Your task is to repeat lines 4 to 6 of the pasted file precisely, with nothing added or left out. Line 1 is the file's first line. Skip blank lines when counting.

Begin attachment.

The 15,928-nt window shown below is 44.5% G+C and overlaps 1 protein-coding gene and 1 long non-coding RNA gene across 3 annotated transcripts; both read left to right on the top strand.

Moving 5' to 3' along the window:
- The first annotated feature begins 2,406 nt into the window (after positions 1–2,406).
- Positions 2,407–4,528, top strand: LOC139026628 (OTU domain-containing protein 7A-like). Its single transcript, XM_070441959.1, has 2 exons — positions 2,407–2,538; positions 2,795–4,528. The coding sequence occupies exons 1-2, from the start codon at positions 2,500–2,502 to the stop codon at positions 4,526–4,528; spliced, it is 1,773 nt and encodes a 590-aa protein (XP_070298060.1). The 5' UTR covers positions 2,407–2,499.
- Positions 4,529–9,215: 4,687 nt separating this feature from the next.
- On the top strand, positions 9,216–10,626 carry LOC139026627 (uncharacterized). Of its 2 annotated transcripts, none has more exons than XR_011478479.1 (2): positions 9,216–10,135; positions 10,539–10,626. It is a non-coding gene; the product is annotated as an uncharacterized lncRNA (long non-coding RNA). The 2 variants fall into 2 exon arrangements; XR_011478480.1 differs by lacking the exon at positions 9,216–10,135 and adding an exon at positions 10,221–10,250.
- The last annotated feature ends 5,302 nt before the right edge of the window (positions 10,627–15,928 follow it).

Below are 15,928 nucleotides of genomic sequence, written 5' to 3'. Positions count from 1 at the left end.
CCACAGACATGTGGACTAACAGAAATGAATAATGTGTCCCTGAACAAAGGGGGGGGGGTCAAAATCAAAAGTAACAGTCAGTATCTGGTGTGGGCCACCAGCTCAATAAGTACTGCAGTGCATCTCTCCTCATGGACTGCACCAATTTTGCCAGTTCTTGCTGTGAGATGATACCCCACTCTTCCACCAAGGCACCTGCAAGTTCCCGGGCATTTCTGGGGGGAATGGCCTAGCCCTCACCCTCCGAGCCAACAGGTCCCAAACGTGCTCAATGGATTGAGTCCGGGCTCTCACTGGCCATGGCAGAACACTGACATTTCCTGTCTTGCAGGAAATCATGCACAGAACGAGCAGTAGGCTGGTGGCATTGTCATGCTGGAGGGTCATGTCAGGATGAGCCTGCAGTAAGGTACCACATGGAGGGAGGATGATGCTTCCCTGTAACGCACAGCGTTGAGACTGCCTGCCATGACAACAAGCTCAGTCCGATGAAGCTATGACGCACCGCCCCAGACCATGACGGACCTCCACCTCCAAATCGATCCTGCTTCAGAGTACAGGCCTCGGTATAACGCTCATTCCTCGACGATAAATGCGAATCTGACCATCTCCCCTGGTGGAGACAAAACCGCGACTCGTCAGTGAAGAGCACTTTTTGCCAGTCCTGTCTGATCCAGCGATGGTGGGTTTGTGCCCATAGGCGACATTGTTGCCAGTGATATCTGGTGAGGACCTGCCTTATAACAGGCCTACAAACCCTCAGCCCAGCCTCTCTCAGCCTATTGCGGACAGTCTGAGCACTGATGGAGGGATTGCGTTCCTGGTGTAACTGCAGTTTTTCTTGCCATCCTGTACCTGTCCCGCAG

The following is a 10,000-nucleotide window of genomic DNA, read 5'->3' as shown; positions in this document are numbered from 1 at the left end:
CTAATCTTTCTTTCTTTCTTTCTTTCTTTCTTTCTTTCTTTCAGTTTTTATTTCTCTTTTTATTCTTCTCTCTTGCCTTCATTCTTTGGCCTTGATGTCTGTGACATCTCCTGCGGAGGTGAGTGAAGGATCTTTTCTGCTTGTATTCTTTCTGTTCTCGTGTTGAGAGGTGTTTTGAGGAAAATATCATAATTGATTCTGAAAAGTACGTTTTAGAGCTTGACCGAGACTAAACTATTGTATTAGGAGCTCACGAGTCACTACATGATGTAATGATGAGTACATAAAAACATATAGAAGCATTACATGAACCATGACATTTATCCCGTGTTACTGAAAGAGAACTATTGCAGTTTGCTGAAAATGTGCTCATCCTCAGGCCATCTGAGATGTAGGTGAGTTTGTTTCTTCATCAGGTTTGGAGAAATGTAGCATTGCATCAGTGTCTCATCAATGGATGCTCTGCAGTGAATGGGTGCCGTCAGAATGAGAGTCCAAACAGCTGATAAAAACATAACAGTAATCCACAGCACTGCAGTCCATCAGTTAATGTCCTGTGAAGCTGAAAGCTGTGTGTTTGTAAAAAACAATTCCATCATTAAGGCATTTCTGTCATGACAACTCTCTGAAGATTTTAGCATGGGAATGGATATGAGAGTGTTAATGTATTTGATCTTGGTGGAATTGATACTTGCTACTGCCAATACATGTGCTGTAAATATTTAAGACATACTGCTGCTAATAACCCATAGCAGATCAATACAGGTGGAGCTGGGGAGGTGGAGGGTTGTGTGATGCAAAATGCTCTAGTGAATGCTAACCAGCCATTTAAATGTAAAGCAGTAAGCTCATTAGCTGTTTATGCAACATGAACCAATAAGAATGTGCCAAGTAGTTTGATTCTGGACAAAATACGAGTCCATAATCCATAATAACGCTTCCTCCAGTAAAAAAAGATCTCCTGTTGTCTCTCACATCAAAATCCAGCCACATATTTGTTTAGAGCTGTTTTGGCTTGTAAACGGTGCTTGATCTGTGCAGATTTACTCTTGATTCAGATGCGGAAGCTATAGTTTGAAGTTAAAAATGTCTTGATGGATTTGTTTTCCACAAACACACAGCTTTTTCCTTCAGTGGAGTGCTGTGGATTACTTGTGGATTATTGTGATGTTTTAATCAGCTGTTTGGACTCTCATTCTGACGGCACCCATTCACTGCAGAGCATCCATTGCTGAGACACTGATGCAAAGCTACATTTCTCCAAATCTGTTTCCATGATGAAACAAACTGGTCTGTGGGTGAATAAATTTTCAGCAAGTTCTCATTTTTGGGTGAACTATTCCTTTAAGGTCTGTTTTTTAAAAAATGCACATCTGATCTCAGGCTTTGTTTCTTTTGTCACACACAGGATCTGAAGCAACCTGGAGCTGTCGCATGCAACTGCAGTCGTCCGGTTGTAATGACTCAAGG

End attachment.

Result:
- Positions 2,407–4,528, top strand: LOC139026628 (OTU domain-containing protein 7A-like). Its single transcript, XM_070441959.1, has 2 exons — positions 2,407–2,538; positions 2,795–4,528. The coding sequence occupies exons 1-2, from the start codon at positions 2,500–2,502 to the stop codon at positions 4,526–4,528; spliced, it is 1,773 nt and encodes a 590-aa protein (XP_070298060.1). The 5' UTR covers positions 2,407–2,499.
- Positions 4,529–9,215: 4,687 nt separating this feature from the next.
- On the top strand, positions 9,216–10,626 carry LOC139026627 (uncharacterized). Of its 2 annotated transcripts, none has more exons than XR_011478479.1 (2): positions 9,216–10,135; positions 10,539–10,626. It is a non-coding gene; the product is annotated as an uncharacterized lncRNA (long non-coding RNA). The 2 variants fall into 2 exon arrangements; XR_011478480.1 differs by lacking the exon at positions 9,216–10,135 and adding an exon at positions 10,221–10,250.